The Commons motion has been backed by 73 Labour MPs, 19 Liberal Democrats and nine MPs from minority parties.

It says the proposed commission should examine the effects of high pay on the economy and society and the links between “excessive pay” and the financial crisis. It points out that in the past 30 years, people on median incomes have seen their pay increase at less than the average while the super-rich, including chief executive officers, have seen their pay increase to 76 times that of the average worker.

The motion says the commission should investigate the questionable link between economic performance and high pay and the social effects of inequality due to the increase of wealth concentrated at the top of society. It also calls for an inquiry to bring all the facts into the public domain.

Police Handover More Files On Westminster Expenses

(Guardian) – TWO MORE POLITICIANS may face criminal charges in the new year after Scotland Yard passed files of evidence to prosecutors.

Detectives from the Metropolitan police have been examining allegations that a “handful” of MPs and peers have committed criminal offences, including fraud and false accounting, over their expenses claims.

The Crown Prosecution Service is already examining files on four politicians and the cases of two more individuals were referred. Scotland Yard is continuing to investigate a small number of cases, a spokesman said.

The Met commissioner, Sir Paul Stephenson, said last month that a team of detectives was looking at a number of politicians – in single rather than double figures.

Scotland Yard has not confirmed the names of those individuals whose files were passed to prosecutors. But six individuals have been named in media reports as possibly being the subject of police inquiries. These include the Labour MPs Elliot Morley and David Chaytor, who each claimed thousands of pounds for mortgages which had already been paid off. Jim Devine, a third Labour MP, has reportedly been under investigation for invoices he submitted for electrical work worth more than £2,000 from a company with an allegedly fake address and an invalid VAT number.

Other names linked to the inquiry include the Labour peers Lady Uddin, who is facing allegations over a £100,000 claim in allowances, and Lord Clarke of Hampstead, a former party chairman, who has admitted his “terrible error” in claiming up to £18,000 a year for overnight subsistence when he often stayed with friends in London or returned home to St Albans, Hertfordshire.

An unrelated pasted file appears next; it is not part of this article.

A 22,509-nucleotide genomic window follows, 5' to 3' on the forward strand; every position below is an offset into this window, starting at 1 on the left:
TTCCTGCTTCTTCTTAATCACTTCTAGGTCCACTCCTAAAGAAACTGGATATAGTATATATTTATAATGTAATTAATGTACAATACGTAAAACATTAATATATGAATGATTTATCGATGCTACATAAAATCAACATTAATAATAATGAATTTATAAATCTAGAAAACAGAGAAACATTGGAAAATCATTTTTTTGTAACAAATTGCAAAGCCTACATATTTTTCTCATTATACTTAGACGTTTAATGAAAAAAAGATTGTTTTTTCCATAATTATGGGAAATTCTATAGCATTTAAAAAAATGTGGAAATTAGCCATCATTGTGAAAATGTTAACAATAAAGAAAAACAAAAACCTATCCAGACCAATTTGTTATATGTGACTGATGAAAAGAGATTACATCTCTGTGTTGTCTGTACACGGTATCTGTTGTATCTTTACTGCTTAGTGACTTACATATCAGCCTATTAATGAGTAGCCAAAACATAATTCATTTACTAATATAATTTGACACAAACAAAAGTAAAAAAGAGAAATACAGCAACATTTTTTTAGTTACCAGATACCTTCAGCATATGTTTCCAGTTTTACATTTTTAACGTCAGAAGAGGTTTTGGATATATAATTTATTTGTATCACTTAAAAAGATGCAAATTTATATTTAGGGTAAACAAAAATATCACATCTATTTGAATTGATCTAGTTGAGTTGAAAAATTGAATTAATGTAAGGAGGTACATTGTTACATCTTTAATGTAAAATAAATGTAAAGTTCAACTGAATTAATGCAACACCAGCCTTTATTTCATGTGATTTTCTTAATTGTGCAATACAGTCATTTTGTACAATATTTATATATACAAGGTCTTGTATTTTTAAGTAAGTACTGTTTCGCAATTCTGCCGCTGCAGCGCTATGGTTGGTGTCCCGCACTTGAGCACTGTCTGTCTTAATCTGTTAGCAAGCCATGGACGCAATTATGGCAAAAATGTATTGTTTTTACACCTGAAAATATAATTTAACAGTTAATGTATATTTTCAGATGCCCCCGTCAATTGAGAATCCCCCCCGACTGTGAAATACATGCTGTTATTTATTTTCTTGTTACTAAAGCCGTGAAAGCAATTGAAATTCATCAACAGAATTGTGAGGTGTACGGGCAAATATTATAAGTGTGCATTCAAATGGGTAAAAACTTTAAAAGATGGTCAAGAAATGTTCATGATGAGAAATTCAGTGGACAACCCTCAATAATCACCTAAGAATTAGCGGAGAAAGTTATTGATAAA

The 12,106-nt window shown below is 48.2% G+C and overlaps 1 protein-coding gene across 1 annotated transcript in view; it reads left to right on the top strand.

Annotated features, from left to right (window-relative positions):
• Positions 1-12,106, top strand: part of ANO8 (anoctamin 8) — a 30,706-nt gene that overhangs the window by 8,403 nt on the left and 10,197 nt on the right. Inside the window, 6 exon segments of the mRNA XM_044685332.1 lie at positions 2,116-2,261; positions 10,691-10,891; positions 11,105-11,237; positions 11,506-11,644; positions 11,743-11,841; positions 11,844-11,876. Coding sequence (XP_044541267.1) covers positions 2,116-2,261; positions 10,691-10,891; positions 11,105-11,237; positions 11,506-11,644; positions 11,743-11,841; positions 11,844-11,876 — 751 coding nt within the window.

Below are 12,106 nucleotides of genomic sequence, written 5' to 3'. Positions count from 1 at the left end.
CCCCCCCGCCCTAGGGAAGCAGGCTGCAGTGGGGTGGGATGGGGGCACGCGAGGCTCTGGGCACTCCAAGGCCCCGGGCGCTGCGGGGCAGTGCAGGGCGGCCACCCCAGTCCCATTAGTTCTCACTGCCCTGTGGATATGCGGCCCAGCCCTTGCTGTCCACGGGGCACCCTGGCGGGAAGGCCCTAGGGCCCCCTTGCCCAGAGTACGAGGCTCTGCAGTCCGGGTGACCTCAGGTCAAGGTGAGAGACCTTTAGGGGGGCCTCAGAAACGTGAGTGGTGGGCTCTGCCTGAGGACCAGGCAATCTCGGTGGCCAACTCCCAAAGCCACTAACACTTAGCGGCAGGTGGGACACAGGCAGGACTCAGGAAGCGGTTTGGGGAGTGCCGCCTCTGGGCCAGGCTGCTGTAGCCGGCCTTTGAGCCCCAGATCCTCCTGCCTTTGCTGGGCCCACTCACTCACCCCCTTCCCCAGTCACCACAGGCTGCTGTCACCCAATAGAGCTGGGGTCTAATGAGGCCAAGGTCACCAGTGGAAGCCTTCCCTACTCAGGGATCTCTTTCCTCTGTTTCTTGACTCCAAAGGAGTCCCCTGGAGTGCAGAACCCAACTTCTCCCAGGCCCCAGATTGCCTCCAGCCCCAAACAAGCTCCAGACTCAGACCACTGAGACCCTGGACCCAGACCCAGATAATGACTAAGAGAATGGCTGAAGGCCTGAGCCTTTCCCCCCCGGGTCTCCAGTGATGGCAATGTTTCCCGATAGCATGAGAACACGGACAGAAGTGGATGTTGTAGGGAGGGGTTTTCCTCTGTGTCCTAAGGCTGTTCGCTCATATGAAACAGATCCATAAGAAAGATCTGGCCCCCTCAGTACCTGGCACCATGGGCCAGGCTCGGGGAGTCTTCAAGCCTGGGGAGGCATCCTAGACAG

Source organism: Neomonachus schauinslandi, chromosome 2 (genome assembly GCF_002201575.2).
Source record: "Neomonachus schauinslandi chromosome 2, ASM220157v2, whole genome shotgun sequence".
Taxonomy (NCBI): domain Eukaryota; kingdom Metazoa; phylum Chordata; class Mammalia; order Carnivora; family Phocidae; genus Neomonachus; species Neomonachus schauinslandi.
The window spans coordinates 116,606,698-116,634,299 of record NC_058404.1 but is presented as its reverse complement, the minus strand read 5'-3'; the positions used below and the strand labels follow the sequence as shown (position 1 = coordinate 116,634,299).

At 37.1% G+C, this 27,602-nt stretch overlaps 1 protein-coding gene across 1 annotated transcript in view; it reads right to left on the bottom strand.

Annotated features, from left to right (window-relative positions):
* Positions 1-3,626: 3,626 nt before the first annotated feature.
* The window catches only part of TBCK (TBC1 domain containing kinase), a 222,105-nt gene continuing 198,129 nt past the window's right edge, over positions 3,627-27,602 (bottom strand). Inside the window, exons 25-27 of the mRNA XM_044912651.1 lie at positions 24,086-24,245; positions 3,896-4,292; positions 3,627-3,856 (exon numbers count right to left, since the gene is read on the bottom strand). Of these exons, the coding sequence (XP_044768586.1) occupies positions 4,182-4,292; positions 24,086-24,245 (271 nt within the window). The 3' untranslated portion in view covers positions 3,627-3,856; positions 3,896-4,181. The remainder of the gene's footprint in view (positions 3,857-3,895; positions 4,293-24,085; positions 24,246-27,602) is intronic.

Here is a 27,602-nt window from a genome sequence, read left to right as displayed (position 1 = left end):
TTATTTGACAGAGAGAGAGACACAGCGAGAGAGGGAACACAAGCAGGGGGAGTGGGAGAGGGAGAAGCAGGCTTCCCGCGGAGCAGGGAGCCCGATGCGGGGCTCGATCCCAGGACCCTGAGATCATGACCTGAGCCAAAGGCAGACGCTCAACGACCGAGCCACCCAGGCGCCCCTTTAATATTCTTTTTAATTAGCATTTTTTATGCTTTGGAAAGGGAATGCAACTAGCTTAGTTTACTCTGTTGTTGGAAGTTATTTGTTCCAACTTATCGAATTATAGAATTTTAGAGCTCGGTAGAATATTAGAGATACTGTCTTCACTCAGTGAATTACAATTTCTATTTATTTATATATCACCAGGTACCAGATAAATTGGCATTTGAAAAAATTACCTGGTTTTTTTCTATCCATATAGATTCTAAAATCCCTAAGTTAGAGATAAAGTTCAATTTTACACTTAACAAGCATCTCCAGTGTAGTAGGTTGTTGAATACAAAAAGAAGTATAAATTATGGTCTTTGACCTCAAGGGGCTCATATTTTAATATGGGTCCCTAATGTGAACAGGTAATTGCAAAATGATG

Lord Hanningfield, a Tory peer who is also leader of Essex county council, was reported to be under investigation over whether he was returning to his home while claiming overnight allowances totalling £100,000 over a seven-year period.

The files are being considered by the director of public prosecutions, Keir Starmer, who has to decide whether there is a realistic chance of securing a conviction and what charges he should bring.

The criminal offences which are likely to be being examined are fraud and false accounting. The former has maximum penalties of 10 years in prison and the latter seven years.

False accounting is covered by the 1968 Theft Act and carries a sentence of up to seven years. It states that a representation is false if the person making it “knows that it is, or might be, untrue or misleading”.

The 2006 Fraud Act states that a person is guilty if he “dishonestly makes a false representation”.

The Met said a small number of cases remained under investigation by detectives. “The Metropolitan police service has delivered two further files of evidence relating to parliamentary expenses to the Crown Prosecution Service.

“These files relate to two people and will now be subject to CPS consideration on whether there should be any charges.

“The CPS is now considering files relating to a total of six people from both houses. A small number of cases remain under investigation.”

The CPS said: “The CPS received two additional files of evidence from the Metropolitan police in relation to parliamentary expenses. Any decisions on whether or not there should be any charges in relation to these files and those already received will be made as quickly as is reasonably practical. It would be inappropriate to comment any further at this stage.”

The alleged abuses of the expenses system by MPs, such as claiming for “phantom” mortgages and creating fake receipts, are obvious cases for investigation as potential breaches of these laws, according to criminal lawyers.

Public Sector Elite Earning Thousands Of Pounds Per Day

(Telegraph) – A COSY ELITE of public sector staff are earning as much as £4,800 for a day’s work, a report claims today.